I started 2023 with the goal of one photo post a month. But I’ve already discovered my favourite photos for January won’t fit in a single post. So today can be some of my favourite photos of the birds and the bees I’ve seen (and perhaps the odd butterfly).
I realise that perhaps this should have been posted on Valentine’s Day. But the post is definitely safe for work - well, to the extent sharp beaks and stingers are safe for work, anyway.
A battery of birds
It turns out over a month I see quite a variety of birds, in different colours and sizes, and with different calls. To me, it’s one of the nice parts of going out walking. Even if it means I stop walking and start listening and watching and trying to take pictures instead.
Bees on the job
In the past I’ve got a few pictures of bees on flowers, but in January it just seemed like I was finding bees everywhere, then stopping to watch and photograph. Including some in my own garden.
Some butterflies flutter by
Butterflies always add a little colour to the world (even if they’re white!)
And now, for something completely different
It’s a damselfly! (no, not a dragonfly - apparently you’re supposed to look at how they hold their wings).
Ducks in hiding
Have a look at this picture:
With a bit of zoom it becomes fairly clear that it’s a duck surrounded by many ducklings - but it wasn’t so clear in real life. From a distance, it looked like a random collection of rocks in the grass. It was easy for the eye to just slide over them.
Once I noticed them, I was fairly sure they weren’t rocks. But they stayed perfectly still, and so I was still second-guessing myself up to the moment they decided I was too close and all ran across to the fence.
An early Valentine
In the Dandenong Ranges I’ve seen (and heard!) quite a few lyrebirds singing over the years. I enjoy it a lot (even if I might not be the target audience 😉). But I’ve never seen anything like the display I saw at my local botanical gardens a few weeks ago. The enterprising bird was running an elaborate courtship, two full weeks before Valentine’s Day.
When I first heard the calls, they were coming from under a tree, surrounded by fairly dense foliage. I couldn’t see the singer, but there were a couple of (I assumed) females scratching about near the tree. Not looking too interested, you understand, but definitely not going away either.
Eventually, I found a position with a better view, and by that point there was another lyrebird under the tree listening. I may have seeen and heard lyrebirds singing before, but I don’t think I’ve ever seen one actually singing to its target. And this one was certainly pretty active as a result.
Sometimes it was chirping for minutes at a time, mere inches from her face. Sometimes it was dashing round and round the tree, leaping into the branches and then off again, all the while keeping up the chorus. Sometimes it was pulling its tail feathers over its head, swaying and shaking them in a very significant manner:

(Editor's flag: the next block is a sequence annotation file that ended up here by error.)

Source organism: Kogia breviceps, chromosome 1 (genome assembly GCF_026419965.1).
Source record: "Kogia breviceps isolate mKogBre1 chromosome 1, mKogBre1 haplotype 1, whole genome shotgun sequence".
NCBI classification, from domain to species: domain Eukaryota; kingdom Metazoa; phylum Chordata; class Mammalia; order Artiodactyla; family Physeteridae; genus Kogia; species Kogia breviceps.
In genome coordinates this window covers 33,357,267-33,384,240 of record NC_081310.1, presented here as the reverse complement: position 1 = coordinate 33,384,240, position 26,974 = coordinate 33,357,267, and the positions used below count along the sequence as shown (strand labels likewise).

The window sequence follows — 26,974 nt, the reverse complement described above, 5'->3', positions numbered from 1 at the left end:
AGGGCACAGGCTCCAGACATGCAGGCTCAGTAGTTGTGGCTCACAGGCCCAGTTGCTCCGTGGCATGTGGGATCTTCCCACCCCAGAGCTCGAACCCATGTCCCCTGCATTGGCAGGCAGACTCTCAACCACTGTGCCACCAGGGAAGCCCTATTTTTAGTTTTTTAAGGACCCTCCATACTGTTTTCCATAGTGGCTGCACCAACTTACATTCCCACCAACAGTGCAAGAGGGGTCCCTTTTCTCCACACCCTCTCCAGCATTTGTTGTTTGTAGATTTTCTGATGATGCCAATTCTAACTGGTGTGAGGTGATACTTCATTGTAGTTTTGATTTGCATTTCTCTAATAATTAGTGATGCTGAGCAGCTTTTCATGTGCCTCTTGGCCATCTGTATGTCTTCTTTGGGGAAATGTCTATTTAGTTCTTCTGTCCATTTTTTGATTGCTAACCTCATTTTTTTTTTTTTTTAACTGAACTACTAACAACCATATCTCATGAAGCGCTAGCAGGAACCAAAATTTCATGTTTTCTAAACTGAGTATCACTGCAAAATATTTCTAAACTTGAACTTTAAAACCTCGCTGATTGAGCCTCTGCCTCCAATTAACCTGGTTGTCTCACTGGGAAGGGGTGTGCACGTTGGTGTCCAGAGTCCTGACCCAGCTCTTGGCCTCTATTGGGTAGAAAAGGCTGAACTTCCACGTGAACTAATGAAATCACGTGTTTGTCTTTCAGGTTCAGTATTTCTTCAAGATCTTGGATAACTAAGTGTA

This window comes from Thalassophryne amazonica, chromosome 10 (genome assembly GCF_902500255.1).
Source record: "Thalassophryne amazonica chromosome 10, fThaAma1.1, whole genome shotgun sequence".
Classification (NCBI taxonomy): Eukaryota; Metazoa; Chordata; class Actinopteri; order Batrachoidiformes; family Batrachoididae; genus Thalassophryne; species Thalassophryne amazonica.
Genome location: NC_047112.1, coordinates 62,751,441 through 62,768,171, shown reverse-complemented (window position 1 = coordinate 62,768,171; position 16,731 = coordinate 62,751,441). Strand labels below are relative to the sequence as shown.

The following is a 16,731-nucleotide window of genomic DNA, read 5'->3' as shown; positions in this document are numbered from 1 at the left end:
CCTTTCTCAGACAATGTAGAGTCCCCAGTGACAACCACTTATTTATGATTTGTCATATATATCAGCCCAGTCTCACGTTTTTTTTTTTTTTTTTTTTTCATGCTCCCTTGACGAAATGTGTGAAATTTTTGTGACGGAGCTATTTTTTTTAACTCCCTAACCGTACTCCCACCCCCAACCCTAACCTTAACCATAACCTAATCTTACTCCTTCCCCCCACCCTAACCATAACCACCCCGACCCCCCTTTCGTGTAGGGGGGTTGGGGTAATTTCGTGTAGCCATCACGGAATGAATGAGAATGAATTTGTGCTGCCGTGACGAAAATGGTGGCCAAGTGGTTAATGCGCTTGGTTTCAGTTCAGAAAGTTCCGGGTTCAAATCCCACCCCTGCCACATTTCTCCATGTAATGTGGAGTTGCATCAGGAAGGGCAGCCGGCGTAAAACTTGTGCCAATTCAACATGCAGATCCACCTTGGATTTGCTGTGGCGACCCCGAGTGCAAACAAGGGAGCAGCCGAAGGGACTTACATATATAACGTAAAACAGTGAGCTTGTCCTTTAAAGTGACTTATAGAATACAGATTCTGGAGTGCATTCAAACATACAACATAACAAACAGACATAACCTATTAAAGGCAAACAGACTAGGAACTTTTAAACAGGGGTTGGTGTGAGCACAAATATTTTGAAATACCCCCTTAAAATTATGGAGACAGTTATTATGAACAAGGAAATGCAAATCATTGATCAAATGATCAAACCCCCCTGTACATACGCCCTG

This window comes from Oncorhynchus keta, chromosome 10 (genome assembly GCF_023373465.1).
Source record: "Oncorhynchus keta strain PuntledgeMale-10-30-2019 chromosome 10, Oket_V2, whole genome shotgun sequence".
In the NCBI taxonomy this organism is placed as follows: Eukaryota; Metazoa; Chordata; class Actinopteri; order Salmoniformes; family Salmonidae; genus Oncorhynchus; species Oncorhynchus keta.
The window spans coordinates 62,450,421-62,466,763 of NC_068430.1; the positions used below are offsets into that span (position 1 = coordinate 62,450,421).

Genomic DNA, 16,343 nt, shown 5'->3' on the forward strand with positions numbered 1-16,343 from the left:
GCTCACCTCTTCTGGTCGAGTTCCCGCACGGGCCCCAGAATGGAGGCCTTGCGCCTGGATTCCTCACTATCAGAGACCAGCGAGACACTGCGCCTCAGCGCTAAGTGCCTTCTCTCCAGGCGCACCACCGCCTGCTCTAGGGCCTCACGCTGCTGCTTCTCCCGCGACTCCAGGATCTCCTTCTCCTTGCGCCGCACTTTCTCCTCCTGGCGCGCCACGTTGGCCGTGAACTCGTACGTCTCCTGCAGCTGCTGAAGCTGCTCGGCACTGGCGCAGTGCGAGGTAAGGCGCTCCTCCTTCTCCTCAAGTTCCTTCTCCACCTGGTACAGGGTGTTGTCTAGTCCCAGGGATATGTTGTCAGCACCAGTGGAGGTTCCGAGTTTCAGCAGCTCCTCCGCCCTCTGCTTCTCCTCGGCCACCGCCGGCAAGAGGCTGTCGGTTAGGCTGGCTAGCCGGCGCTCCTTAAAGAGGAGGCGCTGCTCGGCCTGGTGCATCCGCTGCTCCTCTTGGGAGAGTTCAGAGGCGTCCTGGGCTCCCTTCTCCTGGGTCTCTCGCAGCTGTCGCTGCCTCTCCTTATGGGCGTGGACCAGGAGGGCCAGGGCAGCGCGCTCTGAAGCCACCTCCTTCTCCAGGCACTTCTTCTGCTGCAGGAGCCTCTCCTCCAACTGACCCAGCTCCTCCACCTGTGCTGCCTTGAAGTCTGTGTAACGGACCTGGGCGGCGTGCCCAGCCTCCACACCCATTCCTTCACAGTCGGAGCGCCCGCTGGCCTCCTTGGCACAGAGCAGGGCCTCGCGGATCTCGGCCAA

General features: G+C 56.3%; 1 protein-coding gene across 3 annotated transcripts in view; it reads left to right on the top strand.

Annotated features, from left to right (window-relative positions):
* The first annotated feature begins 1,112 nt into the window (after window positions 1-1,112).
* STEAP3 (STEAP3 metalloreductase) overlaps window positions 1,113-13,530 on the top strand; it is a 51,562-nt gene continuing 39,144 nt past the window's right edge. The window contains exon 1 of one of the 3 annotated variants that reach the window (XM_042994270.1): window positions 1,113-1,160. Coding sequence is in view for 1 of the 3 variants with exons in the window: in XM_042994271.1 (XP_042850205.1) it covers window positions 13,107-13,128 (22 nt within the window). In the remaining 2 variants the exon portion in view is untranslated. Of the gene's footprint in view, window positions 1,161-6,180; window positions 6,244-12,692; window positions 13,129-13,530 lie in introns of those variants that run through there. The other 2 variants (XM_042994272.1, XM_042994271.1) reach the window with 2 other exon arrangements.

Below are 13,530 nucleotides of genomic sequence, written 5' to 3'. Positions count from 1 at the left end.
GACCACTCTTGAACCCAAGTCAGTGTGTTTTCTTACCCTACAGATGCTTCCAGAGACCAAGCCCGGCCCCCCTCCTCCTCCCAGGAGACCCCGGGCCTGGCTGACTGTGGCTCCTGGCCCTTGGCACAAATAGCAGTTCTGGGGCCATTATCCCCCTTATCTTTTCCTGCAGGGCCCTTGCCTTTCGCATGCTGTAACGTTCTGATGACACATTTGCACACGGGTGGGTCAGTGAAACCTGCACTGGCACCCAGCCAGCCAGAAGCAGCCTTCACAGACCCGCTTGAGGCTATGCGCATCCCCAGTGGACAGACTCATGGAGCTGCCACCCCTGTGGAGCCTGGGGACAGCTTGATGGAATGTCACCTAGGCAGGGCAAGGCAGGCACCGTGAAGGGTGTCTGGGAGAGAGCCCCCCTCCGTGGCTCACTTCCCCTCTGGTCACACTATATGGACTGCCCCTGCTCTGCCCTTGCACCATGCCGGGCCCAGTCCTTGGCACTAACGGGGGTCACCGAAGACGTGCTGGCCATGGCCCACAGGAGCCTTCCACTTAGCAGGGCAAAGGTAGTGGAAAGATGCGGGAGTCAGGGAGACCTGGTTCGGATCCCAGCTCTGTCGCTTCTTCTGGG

And through all that the other bird just stood still watching it all.
Of course, one of the hazards of cavorting in a public garden is that you can’t control how bystanders will react. In this case, the seduction was broken up by a toddler, who watched wide eyed for about five seconds, then predictably ran toward the singer, unsteadily but enthusiastically in the way only toddlers can. No concept of personal space or thought that maybe, just maybe, surprising a wild bird is a bad idea.
Perhaps the singer was working to a crescendo, perhaps not, but it had to quickly suspend its dance moves and beat an undignified retreat. (though at least the other lyrebird left with it…). I have no idea whether ultimately the singer got the girl, but in my book there were definite points for effort.
I presume that the toddler wouldn’t have been so confident running towards, say, a human couple kissing. Probably they just liked the idea of a cool new bird that was making interesting sounds - but was still smaller than them and so was safe. But be warned: should you ever be in a similar situation, no amount of fancy tail feather waving is a substitute for finding somewhere more private to pursue your seduction.
It wasn’t just real life instances of birds and bees. I also saw a few murals that I wanted to share:
One final art-work
At the start of January, I saw a particularly beautiful mural, which also turns out to be relevant to Valentine’s Day:
By artist Jimmi Buscombe, it’s titled “In spirit”:
“I will follow you across this lifetime and into the next”
Yellow Tailed Black Cockatoos mate for life, which can be over 50 years, and they will care for each other well into their old age, even after they can no longer reproduce.
The male black cockatoo will often dance to impress his mate and fluff up his crest. He will also bring her food gifts, sing to her and preen her feathers to show his affection during the autumn breeding season.
Happy no-longer-Valentine’s-Day to anyone who celebrates it. Let your imagination take wings and lead you into colourful adventures (photos optional!)